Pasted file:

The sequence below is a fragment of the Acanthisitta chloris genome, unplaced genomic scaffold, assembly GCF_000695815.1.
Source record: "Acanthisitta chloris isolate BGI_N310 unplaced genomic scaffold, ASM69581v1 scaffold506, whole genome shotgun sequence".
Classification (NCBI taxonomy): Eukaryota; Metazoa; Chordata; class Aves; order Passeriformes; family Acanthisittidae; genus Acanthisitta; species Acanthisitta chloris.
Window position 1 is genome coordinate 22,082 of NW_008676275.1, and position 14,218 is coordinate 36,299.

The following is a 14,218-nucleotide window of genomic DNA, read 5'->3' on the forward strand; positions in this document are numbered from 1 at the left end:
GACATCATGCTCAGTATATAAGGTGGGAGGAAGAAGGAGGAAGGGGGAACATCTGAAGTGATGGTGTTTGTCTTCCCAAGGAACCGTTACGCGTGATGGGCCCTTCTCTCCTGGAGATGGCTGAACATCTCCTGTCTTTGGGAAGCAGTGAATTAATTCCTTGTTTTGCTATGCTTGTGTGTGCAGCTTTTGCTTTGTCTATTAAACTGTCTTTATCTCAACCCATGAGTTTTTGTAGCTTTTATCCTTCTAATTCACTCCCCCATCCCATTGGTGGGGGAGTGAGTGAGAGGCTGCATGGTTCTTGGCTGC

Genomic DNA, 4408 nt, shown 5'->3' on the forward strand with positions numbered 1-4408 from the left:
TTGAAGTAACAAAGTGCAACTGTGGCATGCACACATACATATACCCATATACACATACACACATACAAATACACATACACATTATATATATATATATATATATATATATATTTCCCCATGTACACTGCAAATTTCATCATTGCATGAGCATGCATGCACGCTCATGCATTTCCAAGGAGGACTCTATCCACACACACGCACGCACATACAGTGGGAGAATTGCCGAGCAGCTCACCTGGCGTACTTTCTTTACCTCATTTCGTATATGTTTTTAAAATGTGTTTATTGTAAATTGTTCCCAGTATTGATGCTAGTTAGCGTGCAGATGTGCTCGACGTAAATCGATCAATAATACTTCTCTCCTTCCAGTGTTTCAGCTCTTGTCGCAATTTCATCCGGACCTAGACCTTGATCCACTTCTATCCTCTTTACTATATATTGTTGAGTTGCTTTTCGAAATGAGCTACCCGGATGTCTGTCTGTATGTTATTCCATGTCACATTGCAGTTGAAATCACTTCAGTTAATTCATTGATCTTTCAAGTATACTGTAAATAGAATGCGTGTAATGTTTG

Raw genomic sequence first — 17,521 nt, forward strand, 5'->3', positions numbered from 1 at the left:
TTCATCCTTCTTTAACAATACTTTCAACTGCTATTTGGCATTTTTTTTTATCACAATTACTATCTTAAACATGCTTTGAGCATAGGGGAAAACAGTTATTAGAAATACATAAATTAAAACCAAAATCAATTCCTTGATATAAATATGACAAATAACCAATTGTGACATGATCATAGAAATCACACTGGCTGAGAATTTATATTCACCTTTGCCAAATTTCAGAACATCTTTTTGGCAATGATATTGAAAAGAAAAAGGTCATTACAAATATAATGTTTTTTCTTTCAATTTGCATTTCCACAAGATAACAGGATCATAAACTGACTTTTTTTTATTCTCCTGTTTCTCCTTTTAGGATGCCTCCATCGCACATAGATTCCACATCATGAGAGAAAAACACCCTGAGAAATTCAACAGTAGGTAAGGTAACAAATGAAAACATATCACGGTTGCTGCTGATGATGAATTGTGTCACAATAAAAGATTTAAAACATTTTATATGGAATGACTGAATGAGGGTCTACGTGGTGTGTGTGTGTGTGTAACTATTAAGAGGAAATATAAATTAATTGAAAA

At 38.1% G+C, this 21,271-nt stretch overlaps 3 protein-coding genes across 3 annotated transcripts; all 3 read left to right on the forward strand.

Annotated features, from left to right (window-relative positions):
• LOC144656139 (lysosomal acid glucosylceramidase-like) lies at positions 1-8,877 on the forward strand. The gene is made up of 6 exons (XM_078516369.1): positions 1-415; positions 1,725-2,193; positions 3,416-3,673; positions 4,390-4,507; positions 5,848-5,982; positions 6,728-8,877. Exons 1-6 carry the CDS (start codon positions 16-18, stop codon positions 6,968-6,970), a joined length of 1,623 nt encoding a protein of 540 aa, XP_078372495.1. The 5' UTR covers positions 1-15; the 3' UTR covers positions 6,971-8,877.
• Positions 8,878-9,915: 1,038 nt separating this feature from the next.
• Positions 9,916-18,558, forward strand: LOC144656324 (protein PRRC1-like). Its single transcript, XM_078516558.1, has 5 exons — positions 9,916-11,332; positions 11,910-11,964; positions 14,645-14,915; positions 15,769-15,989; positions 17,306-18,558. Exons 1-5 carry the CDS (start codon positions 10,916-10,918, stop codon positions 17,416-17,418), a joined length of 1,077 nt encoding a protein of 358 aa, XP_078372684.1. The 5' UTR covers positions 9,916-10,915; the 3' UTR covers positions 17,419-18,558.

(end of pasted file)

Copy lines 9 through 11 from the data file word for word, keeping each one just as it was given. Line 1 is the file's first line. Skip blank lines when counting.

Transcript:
Raw genomic sequence first — 17,521 nt, forward strand, 5'->3', positions numbered from 1 at the left:
TTCATCCTTCTTTAACAATACTTTCAACTGCTATTTGGCATTTTTTTTTATCACAATTACTATCTTAAACATGCTTTGAGCATAGGGGAAAACAGTTATTAGAAATACATAAATTAAAACCAAAATCAATTCCTTGATATAAATATGACAAATAACCAATTGTGACATGATCATAGAAATCACACTGGCTGAGAATTTATATTCACCTTTGCCAAATTTCAGAACATCTTTTTGGCAATGATATTGAAAAGAAAAAGGTCATTACAAATATAATGTTTTTTCTTTCAATTTGCATTTCCACAAGATAACAGGATCATAAACTGACTTTTTTTTATTCTCCTGTTTCTCCTTTTAGGATGCCTCCATCGCACATAGATTCCACATCATGAGAGAAAAACACCCTGAGAAATTCAACAGTAGGTAAGGTAACAAATGAAAACATATCACGGTTGCTGCTGATGATGAATTGTGTCACAATAAAAGATTTAAAACATTTTATATGGAATGACTGAATGAGGGTCTACGTGGTGTGTGTGTGTGTGTAACTATTAAGAGGAAATATAAATTAATTGAAAA

At 38.1% G+C, this 21,271-nt stretch overlaps 3 protein-coding genes across 3 annotated transcripts; all 3 read left to right on the forward strand.